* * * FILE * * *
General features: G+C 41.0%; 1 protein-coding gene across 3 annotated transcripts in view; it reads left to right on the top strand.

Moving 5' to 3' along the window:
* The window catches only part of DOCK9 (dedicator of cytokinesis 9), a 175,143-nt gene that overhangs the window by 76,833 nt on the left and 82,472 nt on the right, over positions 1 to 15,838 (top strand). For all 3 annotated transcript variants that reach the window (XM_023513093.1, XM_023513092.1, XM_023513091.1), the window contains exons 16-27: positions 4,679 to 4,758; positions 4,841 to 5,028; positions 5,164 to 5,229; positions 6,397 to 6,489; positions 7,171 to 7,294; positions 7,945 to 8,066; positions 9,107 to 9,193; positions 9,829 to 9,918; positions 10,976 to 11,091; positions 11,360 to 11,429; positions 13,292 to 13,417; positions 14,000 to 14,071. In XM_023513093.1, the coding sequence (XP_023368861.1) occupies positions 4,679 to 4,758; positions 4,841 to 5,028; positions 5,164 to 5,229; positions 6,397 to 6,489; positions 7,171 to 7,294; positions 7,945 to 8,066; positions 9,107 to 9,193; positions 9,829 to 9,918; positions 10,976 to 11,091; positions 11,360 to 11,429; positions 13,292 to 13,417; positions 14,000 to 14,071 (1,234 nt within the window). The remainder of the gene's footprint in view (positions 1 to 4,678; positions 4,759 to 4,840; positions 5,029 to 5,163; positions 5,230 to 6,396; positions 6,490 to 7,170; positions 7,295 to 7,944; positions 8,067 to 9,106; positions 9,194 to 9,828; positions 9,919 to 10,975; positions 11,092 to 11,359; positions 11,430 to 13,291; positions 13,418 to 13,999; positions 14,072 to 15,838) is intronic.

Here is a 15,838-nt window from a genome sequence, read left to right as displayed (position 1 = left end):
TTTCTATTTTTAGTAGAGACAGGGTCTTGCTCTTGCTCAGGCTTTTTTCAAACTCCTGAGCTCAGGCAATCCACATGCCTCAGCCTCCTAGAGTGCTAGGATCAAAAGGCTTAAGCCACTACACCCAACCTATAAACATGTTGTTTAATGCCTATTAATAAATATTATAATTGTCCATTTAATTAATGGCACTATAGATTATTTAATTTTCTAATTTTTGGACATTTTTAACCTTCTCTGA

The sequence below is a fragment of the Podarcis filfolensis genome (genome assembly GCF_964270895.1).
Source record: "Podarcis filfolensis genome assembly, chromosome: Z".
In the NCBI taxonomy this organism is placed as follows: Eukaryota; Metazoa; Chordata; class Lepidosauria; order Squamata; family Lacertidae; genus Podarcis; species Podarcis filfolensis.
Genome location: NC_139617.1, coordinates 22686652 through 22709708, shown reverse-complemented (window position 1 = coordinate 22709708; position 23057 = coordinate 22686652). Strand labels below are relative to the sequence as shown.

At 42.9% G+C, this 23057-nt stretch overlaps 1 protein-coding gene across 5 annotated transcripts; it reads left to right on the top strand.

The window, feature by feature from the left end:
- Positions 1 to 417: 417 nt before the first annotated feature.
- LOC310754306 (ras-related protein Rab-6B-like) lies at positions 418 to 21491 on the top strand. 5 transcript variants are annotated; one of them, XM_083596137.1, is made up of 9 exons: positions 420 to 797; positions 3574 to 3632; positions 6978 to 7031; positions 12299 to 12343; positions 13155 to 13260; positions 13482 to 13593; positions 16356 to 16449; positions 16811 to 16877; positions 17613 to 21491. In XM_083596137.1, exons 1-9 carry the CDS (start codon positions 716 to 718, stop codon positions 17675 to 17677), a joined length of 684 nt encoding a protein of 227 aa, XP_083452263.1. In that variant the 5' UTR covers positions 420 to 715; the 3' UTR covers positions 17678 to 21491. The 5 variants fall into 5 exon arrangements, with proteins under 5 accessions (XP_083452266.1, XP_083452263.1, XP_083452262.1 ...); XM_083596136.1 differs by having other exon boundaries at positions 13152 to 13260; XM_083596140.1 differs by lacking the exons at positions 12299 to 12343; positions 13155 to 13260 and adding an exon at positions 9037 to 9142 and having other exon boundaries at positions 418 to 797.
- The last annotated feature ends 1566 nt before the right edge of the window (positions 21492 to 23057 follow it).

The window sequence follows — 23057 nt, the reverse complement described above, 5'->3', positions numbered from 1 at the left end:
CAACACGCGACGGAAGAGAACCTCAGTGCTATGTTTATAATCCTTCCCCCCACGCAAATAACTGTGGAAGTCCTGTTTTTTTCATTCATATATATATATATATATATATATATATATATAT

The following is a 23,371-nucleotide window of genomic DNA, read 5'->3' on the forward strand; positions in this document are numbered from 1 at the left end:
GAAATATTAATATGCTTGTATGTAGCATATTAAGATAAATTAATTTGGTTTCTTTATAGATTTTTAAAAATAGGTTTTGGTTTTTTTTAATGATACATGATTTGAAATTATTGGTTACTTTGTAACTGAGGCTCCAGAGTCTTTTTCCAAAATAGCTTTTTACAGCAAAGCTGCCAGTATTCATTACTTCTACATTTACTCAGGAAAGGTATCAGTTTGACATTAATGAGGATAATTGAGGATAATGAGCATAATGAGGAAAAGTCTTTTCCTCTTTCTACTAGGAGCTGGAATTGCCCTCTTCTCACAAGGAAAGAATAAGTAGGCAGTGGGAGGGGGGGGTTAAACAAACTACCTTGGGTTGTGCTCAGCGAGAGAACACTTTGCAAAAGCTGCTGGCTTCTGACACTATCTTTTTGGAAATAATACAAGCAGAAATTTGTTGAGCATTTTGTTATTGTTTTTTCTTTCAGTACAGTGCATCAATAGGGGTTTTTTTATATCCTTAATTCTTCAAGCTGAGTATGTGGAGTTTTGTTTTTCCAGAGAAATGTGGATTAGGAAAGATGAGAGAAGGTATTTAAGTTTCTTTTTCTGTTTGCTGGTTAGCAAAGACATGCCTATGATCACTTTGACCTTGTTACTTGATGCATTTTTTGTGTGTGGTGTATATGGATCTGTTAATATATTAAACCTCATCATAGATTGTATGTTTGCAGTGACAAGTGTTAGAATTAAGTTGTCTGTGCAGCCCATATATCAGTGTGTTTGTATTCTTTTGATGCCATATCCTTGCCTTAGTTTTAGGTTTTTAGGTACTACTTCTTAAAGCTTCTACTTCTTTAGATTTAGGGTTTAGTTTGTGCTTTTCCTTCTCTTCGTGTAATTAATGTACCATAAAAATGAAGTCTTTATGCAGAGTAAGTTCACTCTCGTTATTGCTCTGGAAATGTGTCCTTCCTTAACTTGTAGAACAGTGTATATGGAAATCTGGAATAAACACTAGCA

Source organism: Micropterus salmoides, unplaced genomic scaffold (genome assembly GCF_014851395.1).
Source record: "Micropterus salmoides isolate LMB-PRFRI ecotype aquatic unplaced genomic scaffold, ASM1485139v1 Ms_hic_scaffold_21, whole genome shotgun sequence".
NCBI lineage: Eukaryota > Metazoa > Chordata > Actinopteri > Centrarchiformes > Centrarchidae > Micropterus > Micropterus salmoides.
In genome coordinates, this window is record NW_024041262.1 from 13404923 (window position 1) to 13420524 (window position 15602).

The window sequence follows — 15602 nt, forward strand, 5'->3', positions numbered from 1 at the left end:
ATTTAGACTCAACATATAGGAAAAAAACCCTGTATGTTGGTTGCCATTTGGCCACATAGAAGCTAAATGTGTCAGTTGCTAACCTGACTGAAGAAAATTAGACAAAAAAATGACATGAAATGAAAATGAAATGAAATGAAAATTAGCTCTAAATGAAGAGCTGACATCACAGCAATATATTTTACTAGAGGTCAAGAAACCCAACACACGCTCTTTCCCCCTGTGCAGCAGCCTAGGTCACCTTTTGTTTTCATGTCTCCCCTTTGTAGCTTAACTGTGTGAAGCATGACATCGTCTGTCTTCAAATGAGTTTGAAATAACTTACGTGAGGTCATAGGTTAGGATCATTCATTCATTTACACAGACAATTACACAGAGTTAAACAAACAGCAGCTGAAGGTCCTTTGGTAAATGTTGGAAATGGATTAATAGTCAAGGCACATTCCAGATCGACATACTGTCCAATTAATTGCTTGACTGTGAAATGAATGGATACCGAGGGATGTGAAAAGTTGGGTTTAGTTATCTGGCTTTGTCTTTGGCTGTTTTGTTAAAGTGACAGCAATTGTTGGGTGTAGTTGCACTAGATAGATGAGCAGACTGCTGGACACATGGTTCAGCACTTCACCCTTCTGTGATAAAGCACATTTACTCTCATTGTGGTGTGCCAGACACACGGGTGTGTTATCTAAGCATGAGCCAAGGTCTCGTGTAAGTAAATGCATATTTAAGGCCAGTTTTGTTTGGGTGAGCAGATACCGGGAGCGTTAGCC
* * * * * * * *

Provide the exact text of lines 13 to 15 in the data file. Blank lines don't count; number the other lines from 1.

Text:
- LOC310754306 (ras-related protein Rab-6B-like) lies at positions 418 to 21491 on the top strand. 5 transcript variants are annotated; one of them, XM_083596137.1, is made up of 9 exons: positions 420 to 797; positions 3574 to 3632; positions 6978 to 7031; positions 12299 to 12343; positions 13155 to 13260; positions 13482 to 13593; positions 16356 to 16449; positions 16811 to 16877; positions 17613 to 21491. In XM_083596137.1, exons 1-9 carry the CDS (start codon positions 716 to 718, stop codon positions 17675 to 17677), a joined length of 684 nt encoding a protein of 227 aa, XP_083452263.1. In that variant the 5' UTR covers positions 420 to 715; the 3' UTR covers positions 17678 to 21491. The 5 variants fall into 5 exon arrangements, with proteins under 5 accessions (XP_083452266.1, XP_083452263.1, XP_083452262.1 ...); XM_083596136.1 differs by having other exon boundaries at positions 13152 to 13260; XM_083596140.1 differs by lacking the exons at positions 12299 to 12343; positions 13155 to 13260 and adding an exon at positions 9037 to 9142 and having other exon boundaries at positions 418 to 797.
- The last annotated feature ends 1566 nt before the right edge of the window (positions 21492 to 23057 follow it).

The window sequence follows — 23057 nt, the reverse complement described above, 5'->3', positions numbered from 1 at the left end: